Study Suggests Link Between Obesity and Kidney Cancer

Receptors for leptin, a protein hormone, may be associated with tumor recurrence in patients with renal cell carcinoma (RCC), providing further understanding about molecular links between obesity and RCC tumor formation and prognosis, according to a study at The University of Texas MD Anderson Cancer Center.

The findings are being presented April 18 at the annual meeting of the American Association of Cancer Research (AACR) in New Orleans.

The leptin receptors, called LEPR, were found to be hypermethylated in tumors in a study involving 240 newly diagnosed and previously untreated Caucasian RCC patients. Methylation is a mechanism by which cells control gene expression and both hypomethylation and hypermethylation are known to play roles in silencing of tumor suppressor genes or over-expression of oncogenes in cancer cells. LEPR was one of 20 obesity-related genes that the research team examined.

“Obesity is an established risk factor for RCC with more than 40 percent of these cases attributed to excessive body weight,” said Xifeng Wu, M.D., Ph.D., professor of Epidemiology and principal investigator for the study. “Growing evidence suggests that obesity also may be associated with the prognosis of RCC. The molecular mechanism LEPR and two other genes, NPY and LEP, are involved in RCC tumorigenesis. LEPR methylation in tumors is associated with recurrence in RCC patients and thus, LEPR may provide a functional link between obesity and RCC.”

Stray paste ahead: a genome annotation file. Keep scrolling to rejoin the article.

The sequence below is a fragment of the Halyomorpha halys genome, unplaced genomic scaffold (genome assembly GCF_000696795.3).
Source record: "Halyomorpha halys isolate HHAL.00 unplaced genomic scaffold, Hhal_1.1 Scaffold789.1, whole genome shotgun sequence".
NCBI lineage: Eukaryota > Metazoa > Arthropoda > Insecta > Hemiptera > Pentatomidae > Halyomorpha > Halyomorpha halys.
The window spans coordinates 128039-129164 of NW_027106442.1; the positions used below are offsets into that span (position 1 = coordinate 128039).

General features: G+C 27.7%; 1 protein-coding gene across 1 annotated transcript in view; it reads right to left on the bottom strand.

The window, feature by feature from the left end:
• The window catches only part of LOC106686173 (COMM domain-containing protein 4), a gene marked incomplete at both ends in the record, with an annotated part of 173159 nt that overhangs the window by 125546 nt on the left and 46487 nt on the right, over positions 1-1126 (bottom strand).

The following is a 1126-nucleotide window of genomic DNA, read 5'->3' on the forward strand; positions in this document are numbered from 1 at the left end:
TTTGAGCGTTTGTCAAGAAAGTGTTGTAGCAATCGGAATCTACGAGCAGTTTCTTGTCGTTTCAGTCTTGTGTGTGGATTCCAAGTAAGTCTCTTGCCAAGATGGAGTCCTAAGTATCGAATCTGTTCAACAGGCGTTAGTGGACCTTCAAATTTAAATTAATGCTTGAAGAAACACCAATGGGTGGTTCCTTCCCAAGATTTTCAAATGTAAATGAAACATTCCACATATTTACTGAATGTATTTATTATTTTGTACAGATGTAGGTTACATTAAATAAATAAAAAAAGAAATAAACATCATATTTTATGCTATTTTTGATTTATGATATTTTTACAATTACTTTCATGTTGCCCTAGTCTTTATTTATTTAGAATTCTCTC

The study evaluated the association between methylation of 20 obesity-related genes and RCC. For the discovery portion of the study, 63 tissue pairs of RCC tumors and normal adjacent tissues from the surrounding kidney were used. An additional 177 pairs were included for the validation component of the study.

The patients were mostly males with an average age of 59 years who had never smoked. Most of the patients had clear cell RCC and were at the earliest stage of disease.

“Patients were classified into high- and low-LEPR methylation groups,” said Julia Mendoza-Perez, Ph.D., a visiting scientist of Epidemiology at MD Anderson who presented the findings at AACR. “We found that high LEPR methylation was associated with a significantly higher risk of tumor recurrence.”

The results were adjusted by age, gender, pathologic stage of disease, grade, smoking status, body mass index, hypertension and histology.

“In addition, high LEPR methylation in tumors was associated with more advanced tumor features, such as high pathologic stage, high grade, and clear cell RCC histology,” said Wu.

The researchers add that future studies are needed to further understand the biology underlying the ties between LEPR methylation and RCC recurrence.